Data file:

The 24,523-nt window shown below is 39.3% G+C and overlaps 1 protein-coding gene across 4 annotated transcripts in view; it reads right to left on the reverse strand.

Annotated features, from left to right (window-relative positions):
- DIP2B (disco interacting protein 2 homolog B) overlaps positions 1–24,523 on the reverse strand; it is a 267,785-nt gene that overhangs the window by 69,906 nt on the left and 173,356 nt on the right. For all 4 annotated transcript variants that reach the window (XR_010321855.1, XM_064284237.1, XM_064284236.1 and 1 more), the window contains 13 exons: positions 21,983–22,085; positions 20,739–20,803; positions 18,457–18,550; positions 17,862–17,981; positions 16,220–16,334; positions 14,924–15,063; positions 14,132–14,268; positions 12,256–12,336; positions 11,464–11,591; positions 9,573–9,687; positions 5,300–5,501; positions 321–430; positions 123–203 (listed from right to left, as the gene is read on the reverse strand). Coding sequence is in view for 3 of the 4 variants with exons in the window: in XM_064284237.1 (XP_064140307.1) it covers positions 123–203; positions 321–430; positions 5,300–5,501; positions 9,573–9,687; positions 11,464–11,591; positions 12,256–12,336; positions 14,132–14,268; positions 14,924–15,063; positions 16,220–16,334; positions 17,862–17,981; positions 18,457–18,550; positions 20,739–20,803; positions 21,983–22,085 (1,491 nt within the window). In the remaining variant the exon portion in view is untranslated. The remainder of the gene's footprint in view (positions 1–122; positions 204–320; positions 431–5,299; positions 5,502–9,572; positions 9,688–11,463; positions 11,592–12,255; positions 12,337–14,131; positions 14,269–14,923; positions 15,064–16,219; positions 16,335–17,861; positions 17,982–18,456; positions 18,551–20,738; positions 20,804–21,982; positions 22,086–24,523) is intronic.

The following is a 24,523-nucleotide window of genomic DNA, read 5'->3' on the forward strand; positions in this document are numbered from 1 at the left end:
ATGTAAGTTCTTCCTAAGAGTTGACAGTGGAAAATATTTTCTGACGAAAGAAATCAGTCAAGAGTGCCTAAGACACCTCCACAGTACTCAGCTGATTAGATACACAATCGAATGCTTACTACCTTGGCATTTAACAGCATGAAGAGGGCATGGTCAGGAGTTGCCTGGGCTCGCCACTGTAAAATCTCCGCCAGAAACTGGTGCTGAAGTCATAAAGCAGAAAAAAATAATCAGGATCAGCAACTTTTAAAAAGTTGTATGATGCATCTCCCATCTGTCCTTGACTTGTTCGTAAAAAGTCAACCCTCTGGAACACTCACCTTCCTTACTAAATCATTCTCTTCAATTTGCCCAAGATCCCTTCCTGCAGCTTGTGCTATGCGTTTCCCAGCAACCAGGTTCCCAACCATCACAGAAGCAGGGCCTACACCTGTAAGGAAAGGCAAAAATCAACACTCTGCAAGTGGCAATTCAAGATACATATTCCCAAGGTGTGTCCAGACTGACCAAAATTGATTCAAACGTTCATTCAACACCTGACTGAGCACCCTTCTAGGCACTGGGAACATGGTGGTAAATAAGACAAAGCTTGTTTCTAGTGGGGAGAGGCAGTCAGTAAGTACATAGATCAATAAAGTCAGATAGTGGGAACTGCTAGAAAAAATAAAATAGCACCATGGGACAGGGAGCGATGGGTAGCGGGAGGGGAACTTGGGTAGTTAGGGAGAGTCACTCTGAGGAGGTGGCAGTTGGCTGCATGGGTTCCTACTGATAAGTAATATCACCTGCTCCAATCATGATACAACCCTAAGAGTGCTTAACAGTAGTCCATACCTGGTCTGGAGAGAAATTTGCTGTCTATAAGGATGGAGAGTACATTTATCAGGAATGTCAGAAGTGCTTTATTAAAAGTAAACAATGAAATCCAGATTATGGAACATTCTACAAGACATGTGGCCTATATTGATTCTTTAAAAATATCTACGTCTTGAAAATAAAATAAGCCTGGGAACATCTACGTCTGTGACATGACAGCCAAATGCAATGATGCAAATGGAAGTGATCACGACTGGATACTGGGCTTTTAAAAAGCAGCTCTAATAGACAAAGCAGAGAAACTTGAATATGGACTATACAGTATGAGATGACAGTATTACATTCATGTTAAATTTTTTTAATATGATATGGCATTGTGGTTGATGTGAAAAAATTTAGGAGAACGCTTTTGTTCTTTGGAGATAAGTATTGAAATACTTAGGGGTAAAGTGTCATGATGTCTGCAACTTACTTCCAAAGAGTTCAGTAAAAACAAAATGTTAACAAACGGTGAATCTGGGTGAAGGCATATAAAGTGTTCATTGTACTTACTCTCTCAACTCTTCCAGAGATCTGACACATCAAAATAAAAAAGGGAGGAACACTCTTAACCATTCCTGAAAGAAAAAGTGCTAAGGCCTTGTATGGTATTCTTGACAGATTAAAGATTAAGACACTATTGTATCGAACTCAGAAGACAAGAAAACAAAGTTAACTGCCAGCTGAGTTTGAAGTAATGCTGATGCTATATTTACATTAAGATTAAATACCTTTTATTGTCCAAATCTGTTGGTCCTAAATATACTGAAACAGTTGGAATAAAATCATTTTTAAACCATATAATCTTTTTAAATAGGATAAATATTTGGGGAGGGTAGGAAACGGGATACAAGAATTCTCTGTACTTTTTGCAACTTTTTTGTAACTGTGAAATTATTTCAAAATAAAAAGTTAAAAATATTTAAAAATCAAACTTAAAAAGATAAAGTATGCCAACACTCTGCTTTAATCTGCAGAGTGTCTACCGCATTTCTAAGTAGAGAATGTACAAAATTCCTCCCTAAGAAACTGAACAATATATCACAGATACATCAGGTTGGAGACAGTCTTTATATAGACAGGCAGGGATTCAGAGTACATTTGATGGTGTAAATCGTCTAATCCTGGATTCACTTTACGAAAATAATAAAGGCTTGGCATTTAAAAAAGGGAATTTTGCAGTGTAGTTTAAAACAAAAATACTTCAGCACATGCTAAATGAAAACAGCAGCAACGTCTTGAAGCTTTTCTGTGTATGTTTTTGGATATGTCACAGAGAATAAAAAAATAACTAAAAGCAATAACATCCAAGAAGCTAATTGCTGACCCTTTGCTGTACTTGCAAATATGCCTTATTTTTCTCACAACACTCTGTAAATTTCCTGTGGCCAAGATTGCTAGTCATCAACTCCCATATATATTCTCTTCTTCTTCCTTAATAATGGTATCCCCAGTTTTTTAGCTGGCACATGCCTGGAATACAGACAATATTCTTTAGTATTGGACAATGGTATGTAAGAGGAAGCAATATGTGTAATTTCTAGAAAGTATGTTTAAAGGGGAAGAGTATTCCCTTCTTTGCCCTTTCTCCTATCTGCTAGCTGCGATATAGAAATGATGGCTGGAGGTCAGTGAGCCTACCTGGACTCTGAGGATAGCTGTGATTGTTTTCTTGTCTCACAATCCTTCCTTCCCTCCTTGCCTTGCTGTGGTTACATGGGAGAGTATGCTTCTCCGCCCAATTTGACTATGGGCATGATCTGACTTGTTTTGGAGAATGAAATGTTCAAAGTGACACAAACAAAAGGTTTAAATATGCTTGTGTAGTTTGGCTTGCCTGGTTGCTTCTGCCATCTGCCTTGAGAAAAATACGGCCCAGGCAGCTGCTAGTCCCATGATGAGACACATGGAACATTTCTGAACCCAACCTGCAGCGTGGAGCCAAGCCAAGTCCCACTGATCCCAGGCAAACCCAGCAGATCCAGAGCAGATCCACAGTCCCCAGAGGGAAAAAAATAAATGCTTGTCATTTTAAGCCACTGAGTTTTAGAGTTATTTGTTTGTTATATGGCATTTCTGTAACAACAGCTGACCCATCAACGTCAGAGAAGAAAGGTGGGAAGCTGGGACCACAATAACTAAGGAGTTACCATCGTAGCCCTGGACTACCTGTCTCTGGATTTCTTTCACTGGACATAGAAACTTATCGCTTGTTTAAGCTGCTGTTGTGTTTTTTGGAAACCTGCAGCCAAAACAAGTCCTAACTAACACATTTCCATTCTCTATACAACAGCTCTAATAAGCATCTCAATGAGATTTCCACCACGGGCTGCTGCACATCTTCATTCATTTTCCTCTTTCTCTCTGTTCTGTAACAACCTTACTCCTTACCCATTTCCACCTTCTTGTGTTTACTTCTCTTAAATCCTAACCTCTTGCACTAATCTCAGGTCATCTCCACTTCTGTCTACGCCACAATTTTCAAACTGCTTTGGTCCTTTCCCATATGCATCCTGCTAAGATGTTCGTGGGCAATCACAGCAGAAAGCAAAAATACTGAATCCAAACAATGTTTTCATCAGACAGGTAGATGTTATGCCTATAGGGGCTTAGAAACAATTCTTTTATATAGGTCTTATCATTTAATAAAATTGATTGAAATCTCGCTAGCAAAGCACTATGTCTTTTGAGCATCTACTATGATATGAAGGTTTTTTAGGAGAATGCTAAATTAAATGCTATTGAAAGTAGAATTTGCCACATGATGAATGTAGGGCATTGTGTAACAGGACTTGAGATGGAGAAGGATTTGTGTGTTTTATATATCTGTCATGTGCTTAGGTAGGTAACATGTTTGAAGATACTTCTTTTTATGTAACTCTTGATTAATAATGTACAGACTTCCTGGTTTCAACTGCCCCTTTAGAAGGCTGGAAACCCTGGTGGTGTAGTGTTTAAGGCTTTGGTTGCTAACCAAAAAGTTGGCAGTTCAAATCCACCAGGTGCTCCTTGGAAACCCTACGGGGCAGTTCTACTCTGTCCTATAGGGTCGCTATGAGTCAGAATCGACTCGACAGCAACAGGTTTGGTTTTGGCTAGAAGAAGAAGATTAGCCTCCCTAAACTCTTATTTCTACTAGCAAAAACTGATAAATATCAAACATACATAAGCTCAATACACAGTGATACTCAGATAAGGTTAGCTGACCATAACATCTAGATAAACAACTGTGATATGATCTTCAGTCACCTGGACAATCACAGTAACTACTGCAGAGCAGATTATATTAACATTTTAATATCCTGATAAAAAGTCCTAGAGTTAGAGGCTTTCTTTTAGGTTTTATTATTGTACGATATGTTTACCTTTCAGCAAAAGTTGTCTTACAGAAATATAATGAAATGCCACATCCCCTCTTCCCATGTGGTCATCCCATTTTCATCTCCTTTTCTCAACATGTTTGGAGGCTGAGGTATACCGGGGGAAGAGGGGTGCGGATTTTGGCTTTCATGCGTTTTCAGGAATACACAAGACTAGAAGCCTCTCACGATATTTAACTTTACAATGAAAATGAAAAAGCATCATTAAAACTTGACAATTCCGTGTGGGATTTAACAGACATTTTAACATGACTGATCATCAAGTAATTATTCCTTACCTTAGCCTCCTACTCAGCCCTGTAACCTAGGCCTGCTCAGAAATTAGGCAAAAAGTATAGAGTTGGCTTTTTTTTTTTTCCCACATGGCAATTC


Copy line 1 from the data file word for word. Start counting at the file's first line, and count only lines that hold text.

The 24,523-nt window shown below is 39.3% G+C and overlaps 1 protein-coding gene across 4 annotated transcripts in view; it reads right to left on the reverse strand.